So you see, I have never worked in a Creative or Ad agency (although I honestly wish I have/had such experience), so I will be sharing tips on how to thrive as a designer in an unusual, unfamiliar terrain, from my experience.

As a designer, you can work anywhere, no matter the industry or sector. 

More often than not, to optimize cost, organizations need design services and would most likely employ the services of an in-house designer than outsource their design needs to an agency (ad, design, creative or marketing). So if you are a designer who ends up working as an in-house designer in a (non-design/creative/advertising agency), you are a ‘Corporate Designer’.

Back to the crux of the matter, you may ask, what do I need to do to thrive in such an environment?

In no particular order, the following tips worked for me in the course of my career and time in the corporate world (other designers may have different experiences based on the culture of the organization, company or firm they work or worked with).

1. Be self-aware – Know yourself.

The honest truth is that not every designer is the best fit for certain industries. Some designers would thrive and flourish well in an advertising agency, others in a design agency, some in the corporate environment, and others in industries unrelated to design. In knowing yourself, you need to ask yourself, what kind of designer do I want to be? With this, you are able to appraise your areas of strength, weaknesses and innate inclinations. Some designers and creatives can deal with putting on a tie, suit, and shoe to work while others love casual feel; something as simple as this can affect how you work. The more reason why a deep soul search will help to reveal where you would thrive the most. 

2. Be willing to take up roles unrelated to design.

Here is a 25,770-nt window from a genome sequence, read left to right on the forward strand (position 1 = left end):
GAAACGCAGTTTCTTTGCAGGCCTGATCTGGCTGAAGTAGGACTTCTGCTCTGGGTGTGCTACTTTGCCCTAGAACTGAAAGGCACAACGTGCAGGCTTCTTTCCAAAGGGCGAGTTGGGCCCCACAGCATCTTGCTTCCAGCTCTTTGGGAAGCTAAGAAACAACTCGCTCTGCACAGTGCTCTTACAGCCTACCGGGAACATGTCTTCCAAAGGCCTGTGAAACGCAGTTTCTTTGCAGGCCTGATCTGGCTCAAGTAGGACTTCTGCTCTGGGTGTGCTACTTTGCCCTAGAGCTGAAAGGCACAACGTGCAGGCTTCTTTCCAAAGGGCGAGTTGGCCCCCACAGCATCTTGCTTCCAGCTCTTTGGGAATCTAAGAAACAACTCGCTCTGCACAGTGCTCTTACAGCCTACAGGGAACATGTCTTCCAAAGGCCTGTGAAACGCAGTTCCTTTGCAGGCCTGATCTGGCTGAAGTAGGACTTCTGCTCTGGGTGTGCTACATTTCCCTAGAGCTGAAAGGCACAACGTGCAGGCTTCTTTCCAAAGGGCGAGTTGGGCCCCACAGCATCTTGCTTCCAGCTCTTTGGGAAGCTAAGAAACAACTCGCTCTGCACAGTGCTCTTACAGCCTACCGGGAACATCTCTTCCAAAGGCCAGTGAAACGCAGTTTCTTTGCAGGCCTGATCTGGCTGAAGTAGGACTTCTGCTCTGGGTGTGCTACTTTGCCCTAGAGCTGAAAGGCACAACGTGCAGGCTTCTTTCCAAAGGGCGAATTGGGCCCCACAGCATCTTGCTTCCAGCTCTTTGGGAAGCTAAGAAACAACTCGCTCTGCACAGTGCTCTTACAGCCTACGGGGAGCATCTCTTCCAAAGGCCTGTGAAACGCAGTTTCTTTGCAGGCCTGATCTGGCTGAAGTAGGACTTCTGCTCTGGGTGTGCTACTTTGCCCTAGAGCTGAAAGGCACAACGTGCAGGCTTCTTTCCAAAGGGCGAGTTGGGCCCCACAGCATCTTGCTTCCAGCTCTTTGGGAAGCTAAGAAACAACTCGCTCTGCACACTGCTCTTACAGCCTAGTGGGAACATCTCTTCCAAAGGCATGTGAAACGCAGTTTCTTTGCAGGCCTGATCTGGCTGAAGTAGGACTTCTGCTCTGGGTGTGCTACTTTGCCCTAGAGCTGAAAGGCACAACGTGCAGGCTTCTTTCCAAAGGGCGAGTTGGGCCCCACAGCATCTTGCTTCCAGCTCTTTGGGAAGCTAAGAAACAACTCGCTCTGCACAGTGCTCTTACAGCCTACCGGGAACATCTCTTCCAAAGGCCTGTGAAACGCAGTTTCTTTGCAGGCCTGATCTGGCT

All through my career in paid employment, my bosses came to realize that I offered more value other than the role assigned to me as a designer. Case in point, while I used to work at KPMG, 95% of my daily activities was nothing related to graphic design. I was seconded to the Research and Knowledge Management unit which was meant to be for a few weeks, but I ended up spending two years and more in that role. This was in addition to my role which still including churning out design materials for the company.

It was quite a struggle for me to settle in that role, but I took up the challenge. I have got my former boss-turned client to thank for this. Many of the skills that I have acquired and developed today aside from technical design skills were discovered and harnessed in that role.

My writing improved, my communication skills were sharpened, and my confidence level was groomed, as I was attending meetings with my boss and managers at senior management level. This afforded me the opportunity to know more about other aspects of the business, which I probably would not have been interested to learn about.

The experience gained can never be traded for anything. The advantage of gaining other soft skills in addition to technical skills is that you are not just seen as a designer or pixel-pusher, but you are seen as a problem solver—ready to help your organization achieve more. It is one thing to be a great designer, but it is another thing to be perceived and seen as one who solves problems for the company.

3. Offer value beyond moving of pixels.

During my stint at Deloitte, which happened to be the most fulfilling experience in my career, I never knew what my colleagues (senior and junior) saw in me as I did more of creatives and visuals for the firm. However, in less than six months of resuming at Deloitte, I was nominated for three awards out of the six available categories, namely, Proud and Passionate, Differentiating Deloitte, Innovative and Shows Initiative. From the feedback received, most of my colleagues said it was well deserved and that I should/could have won the three, but for the sake of giving other nominees a chance to win.